Date of Award
There is perhaps no legal subject more interesting nor important in the sphere of trust activity than the so-called "Rule against Perpetuities". This rule is colorful in its historical antecedents, and in its present form, as part and parcel of the common law, is the creature of necessity evolved to prevent property owners from placing their property perpetually beyond the reach of their descendants, or other beneficiaries. The doctrine compromises the conflict between those on the one hand who have amassed property, and who ftesire that the succeeding generations might enjoy the use and benefit thereof without possibility of the corpus being squandered or otherwise impaired, and those, on the other hand, who recognize the need of a rule embodying the principle of public policy, that the first purpose of property is its complete and unrestricted enjoyment, and that under no circumstance should it be dedicated to or diverted toward a purpose foreign thereto.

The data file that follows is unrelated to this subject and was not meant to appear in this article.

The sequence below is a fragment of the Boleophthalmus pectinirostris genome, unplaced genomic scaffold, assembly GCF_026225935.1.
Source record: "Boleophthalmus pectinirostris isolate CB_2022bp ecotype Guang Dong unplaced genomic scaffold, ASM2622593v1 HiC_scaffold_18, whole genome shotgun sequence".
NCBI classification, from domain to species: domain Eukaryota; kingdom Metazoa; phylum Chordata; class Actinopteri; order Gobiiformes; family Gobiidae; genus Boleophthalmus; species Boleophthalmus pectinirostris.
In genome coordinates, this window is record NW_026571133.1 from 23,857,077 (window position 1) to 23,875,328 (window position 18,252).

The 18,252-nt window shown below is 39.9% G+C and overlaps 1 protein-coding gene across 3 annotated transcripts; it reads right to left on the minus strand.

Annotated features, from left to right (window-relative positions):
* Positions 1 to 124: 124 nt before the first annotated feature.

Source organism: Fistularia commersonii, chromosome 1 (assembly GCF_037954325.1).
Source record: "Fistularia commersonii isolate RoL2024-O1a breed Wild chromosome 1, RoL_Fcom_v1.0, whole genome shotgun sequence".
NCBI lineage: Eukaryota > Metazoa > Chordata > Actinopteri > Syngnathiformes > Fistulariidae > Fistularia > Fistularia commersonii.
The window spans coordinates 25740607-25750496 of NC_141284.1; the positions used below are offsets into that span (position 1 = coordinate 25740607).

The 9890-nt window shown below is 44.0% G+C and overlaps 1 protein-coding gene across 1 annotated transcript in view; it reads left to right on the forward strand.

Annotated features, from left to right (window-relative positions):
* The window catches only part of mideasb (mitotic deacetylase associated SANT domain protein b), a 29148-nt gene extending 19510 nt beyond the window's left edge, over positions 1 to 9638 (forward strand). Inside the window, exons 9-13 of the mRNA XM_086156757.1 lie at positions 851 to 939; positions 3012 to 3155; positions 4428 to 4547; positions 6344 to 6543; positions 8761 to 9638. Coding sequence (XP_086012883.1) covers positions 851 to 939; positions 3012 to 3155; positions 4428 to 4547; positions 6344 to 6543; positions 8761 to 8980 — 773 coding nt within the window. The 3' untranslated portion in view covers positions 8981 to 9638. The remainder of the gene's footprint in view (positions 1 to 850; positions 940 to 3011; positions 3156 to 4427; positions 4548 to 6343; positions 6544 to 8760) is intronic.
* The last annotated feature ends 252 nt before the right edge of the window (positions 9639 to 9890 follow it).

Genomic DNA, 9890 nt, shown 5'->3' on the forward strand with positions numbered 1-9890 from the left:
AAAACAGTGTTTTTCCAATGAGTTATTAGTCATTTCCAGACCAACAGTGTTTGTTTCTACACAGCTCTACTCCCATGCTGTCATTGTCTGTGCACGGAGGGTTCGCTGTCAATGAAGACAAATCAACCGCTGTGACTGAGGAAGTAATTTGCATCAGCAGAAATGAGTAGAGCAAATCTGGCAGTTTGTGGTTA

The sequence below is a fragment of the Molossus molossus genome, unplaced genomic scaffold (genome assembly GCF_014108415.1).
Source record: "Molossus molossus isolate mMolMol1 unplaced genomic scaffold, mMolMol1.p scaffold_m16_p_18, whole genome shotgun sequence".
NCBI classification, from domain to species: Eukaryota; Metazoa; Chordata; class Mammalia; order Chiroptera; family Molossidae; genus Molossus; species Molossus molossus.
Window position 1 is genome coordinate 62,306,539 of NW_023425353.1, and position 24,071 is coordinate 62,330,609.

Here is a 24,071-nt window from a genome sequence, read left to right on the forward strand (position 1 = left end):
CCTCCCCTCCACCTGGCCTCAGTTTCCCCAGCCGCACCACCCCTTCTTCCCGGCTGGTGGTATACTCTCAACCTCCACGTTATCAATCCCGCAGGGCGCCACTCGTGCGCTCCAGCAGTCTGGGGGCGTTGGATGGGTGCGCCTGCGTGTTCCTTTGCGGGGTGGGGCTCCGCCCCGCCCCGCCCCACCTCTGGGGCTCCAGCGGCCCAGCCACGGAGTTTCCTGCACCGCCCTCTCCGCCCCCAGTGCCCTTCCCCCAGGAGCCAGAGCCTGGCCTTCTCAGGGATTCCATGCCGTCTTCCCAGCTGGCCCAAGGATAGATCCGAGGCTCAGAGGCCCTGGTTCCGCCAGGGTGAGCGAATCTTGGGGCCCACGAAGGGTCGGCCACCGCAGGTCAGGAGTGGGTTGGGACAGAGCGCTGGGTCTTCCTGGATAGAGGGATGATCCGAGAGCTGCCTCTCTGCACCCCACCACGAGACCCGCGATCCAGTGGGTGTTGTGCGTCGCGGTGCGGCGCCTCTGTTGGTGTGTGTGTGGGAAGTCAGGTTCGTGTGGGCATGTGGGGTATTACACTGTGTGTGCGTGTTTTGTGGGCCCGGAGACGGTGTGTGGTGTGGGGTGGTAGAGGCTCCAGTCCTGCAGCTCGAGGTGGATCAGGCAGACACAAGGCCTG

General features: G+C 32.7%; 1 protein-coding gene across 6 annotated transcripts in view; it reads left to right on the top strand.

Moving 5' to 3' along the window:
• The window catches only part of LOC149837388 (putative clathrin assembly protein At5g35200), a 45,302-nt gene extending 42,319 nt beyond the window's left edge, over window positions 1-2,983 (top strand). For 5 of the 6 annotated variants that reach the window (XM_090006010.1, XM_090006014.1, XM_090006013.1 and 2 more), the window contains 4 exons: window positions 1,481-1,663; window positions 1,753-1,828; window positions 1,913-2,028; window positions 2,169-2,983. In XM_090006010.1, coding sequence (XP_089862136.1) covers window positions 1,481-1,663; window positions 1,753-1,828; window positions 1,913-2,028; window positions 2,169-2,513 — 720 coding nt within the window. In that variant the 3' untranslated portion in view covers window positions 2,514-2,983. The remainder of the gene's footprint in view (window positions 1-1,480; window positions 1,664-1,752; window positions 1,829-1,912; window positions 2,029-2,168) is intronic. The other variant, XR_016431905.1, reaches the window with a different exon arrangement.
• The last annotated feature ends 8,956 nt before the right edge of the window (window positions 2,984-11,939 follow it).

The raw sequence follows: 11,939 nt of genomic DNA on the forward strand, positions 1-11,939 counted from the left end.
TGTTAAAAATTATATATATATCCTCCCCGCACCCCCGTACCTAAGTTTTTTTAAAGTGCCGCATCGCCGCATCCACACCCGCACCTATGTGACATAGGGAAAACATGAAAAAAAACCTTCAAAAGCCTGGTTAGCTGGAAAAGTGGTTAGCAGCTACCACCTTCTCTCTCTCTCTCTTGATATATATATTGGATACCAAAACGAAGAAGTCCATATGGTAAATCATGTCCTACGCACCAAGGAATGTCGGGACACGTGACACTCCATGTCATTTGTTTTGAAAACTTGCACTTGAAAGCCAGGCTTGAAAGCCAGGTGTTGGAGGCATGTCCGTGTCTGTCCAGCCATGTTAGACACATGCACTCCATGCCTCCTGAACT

Canelo, Adolph, "Modern Phases of the Rule Against Perpetuities and Restraints Upon Alienation Applied to Entrusted Properties in the State of California" (1916). Student Theses. 3.